It takes a good understanding of what we want to communicate to our horses to become more clear and coherent. Many times when we get it right, our horse says "well why didn't you say so?" "I am happy to do that!"

In my clinics, I find that just helping people focus on coming into their bodies, slowing down, and communicating clearer breaks through a lot of the "issues" they come with simply, gracefully and eloquently.
In 2014 I will be offering more intensives on all these areas as well as how to move it to dancing In Hand and Line Work to Super fun Mounted success! Dates to be announced. Thanks to Natalie Bourchier Photography (http://www.nataliebourchierphotography.co.uk) for the beautiful photo.
www.fdhorsemanship.com
Sign up for FDH virtual clinic here:
http://fdhorsemanship.com/virtualclinic/
Upcoming Clinics 2013:
Nov 22-24: FDH Clinic in Australia Strath Creek, Victoria, Australia
Nov 30-Dec 2: FDH clinic in New Zealand: at Taralee stables, Carterton, NZ
Click here to go to my Events http://www.fdhorsemanship.com/#!calendar




11.02.2013

This Week: Yoga tips!

As some of you know I am a Yoga enthusiast. I believe it to be very supportive for riders and for getting into a better Mind-Body connection for working with your horse. A lot of people don't realize how out of their bodies they are. Yoga gets you into your body and thereby helps you find where you may or may not be flexible, comfortable and aware. Many of my students have heard me utter the phrase "Your brain lies to you" It means that your brain often tells you your body is aware or moving in a way that it actually is not. That's why many Dressage riders work with mirrors. They want to see how they are using their bodies on the horse and make sure they are actually doing what they are feeling. It also helps us confirm whether or not what we feel in our horse is correct as well.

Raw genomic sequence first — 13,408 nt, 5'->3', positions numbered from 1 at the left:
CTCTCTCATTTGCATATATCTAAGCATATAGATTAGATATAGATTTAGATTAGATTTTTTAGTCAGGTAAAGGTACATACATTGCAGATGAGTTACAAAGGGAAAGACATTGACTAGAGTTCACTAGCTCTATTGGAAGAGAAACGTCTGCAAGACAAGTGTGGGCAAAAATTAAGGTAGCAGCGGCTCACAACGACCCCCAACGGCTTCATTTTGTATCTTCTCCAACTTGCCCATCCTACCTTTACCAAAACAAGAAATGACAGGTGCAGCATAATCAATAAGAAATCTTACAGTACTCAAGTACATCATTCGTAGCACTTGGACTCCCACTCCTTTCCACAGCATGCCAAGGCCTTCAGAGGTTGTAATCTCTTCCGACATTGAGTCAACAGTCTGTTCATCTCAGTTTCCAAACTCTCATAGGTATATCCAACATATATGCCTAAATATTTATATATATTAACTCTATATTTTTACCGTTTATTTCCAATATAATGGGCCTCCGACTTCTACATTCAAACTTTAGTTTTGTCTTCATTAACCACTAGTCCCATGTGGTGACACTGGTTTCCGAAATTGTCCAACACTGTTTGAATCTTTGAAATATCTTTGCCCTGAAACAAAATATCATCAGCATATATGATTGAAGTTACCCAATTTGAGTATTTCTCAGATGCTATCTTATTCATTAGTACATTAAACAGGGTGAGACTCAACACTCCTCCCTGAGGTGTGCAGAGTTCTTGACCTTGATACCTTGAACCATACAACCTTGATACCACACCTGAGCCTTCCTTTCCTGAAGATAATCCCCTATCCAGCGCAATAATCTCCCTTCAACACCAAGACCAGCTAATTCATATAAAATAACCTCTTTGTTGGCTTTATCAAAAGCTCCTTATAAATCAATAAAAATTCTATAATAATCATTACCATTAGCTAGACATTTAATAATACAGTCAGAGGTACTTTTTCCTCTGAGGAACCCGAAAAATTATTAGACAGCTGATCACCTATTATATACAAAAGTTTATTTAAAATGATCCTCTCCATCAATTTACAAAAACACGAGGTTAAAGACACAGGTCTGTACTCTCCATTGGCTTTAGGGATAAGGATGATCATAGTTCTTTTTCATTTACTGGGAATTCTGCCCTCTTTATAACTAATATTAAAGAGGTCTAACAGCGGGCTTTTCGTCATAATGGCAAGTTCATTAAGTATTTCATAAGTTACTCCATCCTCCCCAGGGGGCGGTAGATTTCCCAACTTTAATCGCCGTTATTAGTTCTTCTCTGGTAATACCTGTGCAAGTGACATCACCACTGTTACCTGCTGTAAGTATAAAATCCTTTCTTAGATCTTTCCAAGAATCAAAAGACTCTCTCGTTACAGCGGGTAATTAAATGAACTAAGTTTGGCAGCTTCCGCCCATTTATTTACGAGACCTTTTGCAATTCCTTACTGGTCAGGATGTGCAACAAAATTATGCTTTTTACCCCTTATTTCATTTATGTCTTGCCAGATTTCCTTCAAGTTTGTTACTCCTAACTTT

I used to practice yoga for years in my house alone. One day I got mirrors and was astounded at how I wasn't moving the way I thought I was! Just using the mirrors improved my yoga a bunch. Video is also a helpful tool as are having eyes on you or an instructor that is knowledgeable and has a good eye.

I have long been a fan of Yoga Journal (http://www.yogajournal.com/video/teacher/Sienna_Smith) magazine and they have a fantastic website with tons free video of Yoga routines. I have honed my practices to help support areas in my riding. There are several practices that can help your specific needs if you know what they are. I always suggest Hip-openers or stretchers, Core strengtheners, and Balance poses. I have selected some easier videos this week to share with you that relate to sitting and therefore can be done on your horse (if it is safe to do so) or on a mounting block prior to riding. If you have a smart phone, you may be able to watch these or any of my videos right at the stable! The link above with take you to some simple exercises to get started in your Yoga for riding practice. Don't worry they are well within everyone's ability!